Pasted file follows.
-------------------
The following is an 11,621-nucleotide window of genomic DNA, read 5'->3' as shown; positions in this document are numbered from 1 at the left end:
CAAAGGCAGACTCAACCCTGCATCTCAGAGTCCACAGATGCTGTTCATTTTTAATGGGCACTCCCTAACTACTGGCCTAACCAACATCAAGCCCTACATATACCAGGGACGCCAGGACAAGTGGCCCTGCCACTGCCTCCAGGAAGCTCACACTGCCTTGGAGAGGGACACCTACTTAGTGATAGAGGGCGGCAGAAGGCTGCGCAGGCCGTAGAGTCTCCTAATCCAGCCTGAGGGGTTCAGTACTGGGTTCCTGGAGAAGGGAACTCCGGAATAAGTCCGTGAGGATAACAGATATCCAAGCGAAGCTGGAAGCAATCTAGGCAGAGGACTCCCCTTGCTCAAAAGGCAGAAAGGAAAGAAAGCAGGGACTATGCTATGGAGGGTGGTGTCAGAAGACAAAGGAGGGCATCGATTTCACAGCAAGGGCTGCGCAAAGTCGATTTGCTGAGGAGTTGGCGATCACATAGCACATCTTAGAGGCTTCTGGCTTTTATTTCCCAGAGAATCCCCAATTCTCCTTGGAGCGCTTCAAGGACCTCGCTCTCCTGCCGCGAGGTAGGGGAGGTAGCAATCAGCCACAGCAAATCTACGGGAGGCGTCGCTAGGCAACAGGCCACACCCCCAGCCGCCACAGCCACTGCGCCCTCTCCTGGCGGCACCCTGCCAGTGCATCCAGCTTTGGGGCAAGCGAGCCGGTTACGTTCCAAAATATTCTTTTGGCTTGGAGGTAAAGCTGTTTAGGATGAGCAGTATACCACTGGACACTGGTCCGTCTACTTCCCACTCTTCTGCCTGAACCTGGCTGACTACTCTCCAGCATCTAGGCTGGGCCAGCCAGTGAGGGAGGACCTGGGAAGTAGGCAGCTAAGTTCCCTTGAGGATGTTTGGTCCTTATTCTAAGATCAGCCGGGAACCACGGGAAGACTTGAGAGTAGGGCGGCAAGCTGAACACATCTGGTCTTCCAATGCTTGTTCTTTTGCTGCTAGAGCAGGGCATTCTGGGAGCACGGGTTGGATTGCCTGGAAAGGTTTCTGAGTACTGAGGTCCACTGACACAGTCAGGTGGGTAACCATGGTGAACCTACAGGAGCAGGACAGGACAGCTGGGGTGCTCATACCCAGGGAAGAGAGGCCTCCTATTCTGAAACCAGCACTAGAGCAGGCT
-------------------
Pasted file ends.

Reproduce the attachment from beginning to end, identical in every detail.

The following is an 11,621-nucleotide window of genomic DNA, read 5'->3' as shown; positions in this document are numbered from 1 at the left end:
CAAAGGCAGACTCAACCCTGCATCTCAGAGTCCACAGATGCTGTTCATTTTTAATGGGCACTCCCTAACTACTGGCCTAACCAACATCAAGCCCTACATATACCAGGGACGCCAGGACAAGTGGCCCTGCCACTGCCTCCAGGAAGCTCACACTGCCTTGGAGAGGGACACCTACTTAGTGATAGAGGGCGGCAGAAGGCTGCGCAGGCCGTAGAGTCTCCTAATCCAGCCTGAGGGGTTCAGTACTGGGTTCCTGGAGAAGGGAACTCCGGAATAAGTCCGTGAGGATAACAGATATCCAAGCGAAGCTGGAAGCAATCTAGGCAGAGGACTCCCCTTGCTCAAAAGGCAGAAAGGAAAGAAAGCAGGGACTATGCTATGGAGGGTGGTGTCAGAAGACAAAGGAGGGCATCGATTTCACAGCAAGGGCTGCGCAAAGTCGATTTGCTGAGGAGTTGGCGATCACATAGCACATCTTAGAGGCTTCTGGCTTTTATTTCCCAGAGAATCCCCAATTCTCCTTGGAGCGCTTCAAGGACCTCGCTCTCCTGCCGCGAGGTAGGGGAGGTAGCAATCAGCCACAGCAAATCTACGGGAGGCGTCGCTAGGCAACAGGCCACACCCCCAGCCGCCACAGCCACTGCGCCCTCTCCTGGCGGCACCCTGCCAGTGCATCCAGCTTTGGGGCAAGCGAGCCGGTTACGTTCCAAAATATTCTTTTGGCTTGGAGGTAAAGCTGTTTAGGATGAGCAGTATACCACTGGACACTGGTCCGTCTACTTCCCACTCTTCTGCCTGAACCTGGCTGACTACTCTCCAGCATCTAGGCTGGGCCAGCCAGTGAGGGAGGACCTGGGAAGTAGGCAGCTAAGTTCCCTTGAGGATGTTTGGTCCTTATTCTAAGATCAGCCGGGAACCACGGGAAGACTTGAGAGTAGGGCGGCAAGCTGAACACATCTGGTCTTCCAATGCTTGTTCTTTTGCTGCTAGAGCAGGGCATTCTGGGAGCACGGGTTGGATTGCCTGGAAAGGTTTCTGAGTACTGAGGTCCACTGACACAGTCAGGTGGGTAACCATGGTGAACCTACAGGAGCAGGACAGGACAGCTGGGGTGCTCATACCCAGGGAAGAGAGGCCTCCTATTCTGAAACCAGCACTAGAGCAGGCT